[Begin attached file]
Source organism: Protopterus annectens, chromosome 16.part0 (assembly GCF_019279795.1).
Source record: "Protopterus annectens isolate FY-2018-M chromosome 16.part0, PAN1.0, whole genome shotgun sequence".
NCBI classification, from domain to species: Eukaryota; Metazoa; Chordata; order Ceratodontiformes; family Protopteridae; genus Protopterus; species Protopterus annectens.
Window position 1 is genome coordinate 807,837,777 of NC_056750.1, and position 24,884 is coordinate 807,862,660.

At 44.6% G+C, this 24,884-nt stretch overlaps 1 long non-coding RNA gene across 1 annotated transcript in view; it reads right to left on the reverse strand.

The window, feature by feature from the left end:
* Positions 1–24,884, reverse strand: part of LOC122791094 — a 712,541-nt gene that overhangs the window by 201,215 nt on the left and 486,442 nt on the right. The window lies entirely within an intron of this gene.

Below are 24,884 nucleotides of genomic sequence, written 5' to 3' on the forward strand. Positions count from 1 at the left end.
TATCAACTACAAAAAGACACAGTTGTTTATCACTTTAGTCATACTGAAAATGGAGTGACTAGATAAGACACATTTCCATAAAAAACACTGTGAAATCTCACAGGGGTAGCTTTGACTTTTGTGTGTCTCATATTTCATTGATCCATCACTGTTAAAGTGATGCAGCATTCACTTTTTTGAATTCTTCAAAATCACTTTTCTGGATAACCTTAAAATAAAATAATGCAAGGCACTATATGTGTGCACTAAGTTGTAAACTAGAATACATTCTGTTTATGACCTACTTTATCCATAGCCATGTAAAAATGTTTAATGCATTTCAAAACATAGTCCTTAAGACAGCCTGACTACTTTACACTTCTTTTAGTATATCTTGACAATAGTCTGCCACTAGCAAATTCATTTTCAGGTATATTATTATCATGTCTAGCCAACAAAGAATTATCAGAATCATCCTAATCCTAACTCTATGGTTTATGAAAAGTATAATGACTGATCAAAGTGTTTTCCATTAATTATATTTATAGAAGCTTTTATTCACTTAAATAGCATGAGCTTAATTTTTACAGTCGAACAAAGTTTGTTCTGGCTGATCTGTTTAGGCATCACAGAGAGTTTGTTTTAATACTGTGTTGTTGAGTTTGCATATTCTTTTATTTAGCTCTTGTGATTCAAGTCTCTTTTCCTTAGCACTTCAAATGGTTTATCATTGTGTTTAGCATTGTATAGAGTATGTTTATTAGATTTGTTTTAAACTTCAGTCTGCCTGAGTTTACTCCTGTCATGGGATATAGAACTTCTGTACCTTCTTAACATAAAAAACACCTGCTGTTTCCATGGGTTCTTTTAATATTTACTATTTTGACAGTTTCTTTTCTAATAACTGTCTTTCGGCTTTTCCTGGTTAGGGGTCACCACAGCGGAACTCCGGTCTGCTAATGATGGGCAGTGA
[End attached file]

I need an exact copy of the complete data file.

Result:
Source organism: Protopterus annectens, chromosome 16.part0 (assembly GCF_019279795.1).
Source record: "Protopterus annectens isolate FY-2018-M chromosome 16.part0, PAN1.0, whole genome shotgun sequence".
NCBI classification, from domain to species: Eukaryota; Metazoa; Chordata; order Ceratodontiformes; family Protopteridae; genus Protopterus; species Protopterus annectens.
Window position 1 is genome coordinate 807,837,777 of NC_056750.1, and position 24,884 is coordinate 807,862,660.

At 44.6% G+C, this 24,884-nt stretch overlaps 1 long non-coding RNA gene across 1 annotated transcript in view; it reads right to left on the reverse strand.

The window, feature by feature from the left end:
* Positions 1–24,884, reverse strand: part of LOC122791094 — a 712,541-nt gene that overhangs the window by 201,215 nt on the left and 486,442 nt on the right. The window lies entirely within an intron of this gene.

Below are 24,884 nucleotides of genomic sequence, written 5' to 3' on the forward strand. Positions count from 1 at the left end.
TATCAACTACAAAAAGACACAGTTGTTTATCACTTTAGTCATACTGAAAATGGAGTGACTAGATAAGACACATTTCCATAAAAAACACTGTGAAATCTCACAGGGGTAGCTTTGACTTTTGTGTGTCTCATATTTCATTGATCCATCACTGTTAAAGTGATGCAGCATTCACTTTTTTGAATTCTTCAAAATCACTTTTCTGGATAACCTTAAAATAAAATAATGCAAGGCACTATATGTGTGCACTAAGTTGTAAACTAGAATACATTCTGTTTATGACCTACTTTATCCATAGCCATGTAAAAATGTTTAATGCATTTCAAAACATAGTCCTTAAGACAGCCTGACTACTTTACACTTCTTTTAGTATATCTTGACAATAGTCTGCCACTAGCAAATTCATTTTCAGGTATATTATTATCATGTCTAGCCAACAAAGAATTATCAGAATCATCCTAATCCTAACTCTATGGTTTATGAAAAGTATAATGACTGATCAAAGTGTTTTCCATTAATTATATTTATAGAAGCTTTTATTCACTTAAATAGCATGAGCTTAATTTTTACAGTCGAACAAAGTTTGTTCTGGCTGATCTGTTTAGGCATCACAGAGAGTTTGTTTTAATACTGTGTTGTTGAGTTTGCATATTCTTTTATTTAGCTCTTGTGATTCAAGTCTCTTTTCCTTAGCACTTCAAATGGTTTATCATTGTGTTTAGCATTGTATAGAGTATGTTTATTAGATTTGTTTTAAACTTCAGTCTGCCTGAGTTTACTCCTGTCATGGGATATAGAACTTCTGTACCTTCTTAACATAAAAAACACCTGCTGTTTCCATGGGTTCTTTTAATATTTACTATTTTGACAGTTTCTTTTCTAATAACTGTCTTTCGGCTTTTCCTGGTTAGGGGTCACCACAGCGGAACTCCGGTCTGCTAATGATGGGCAGTGA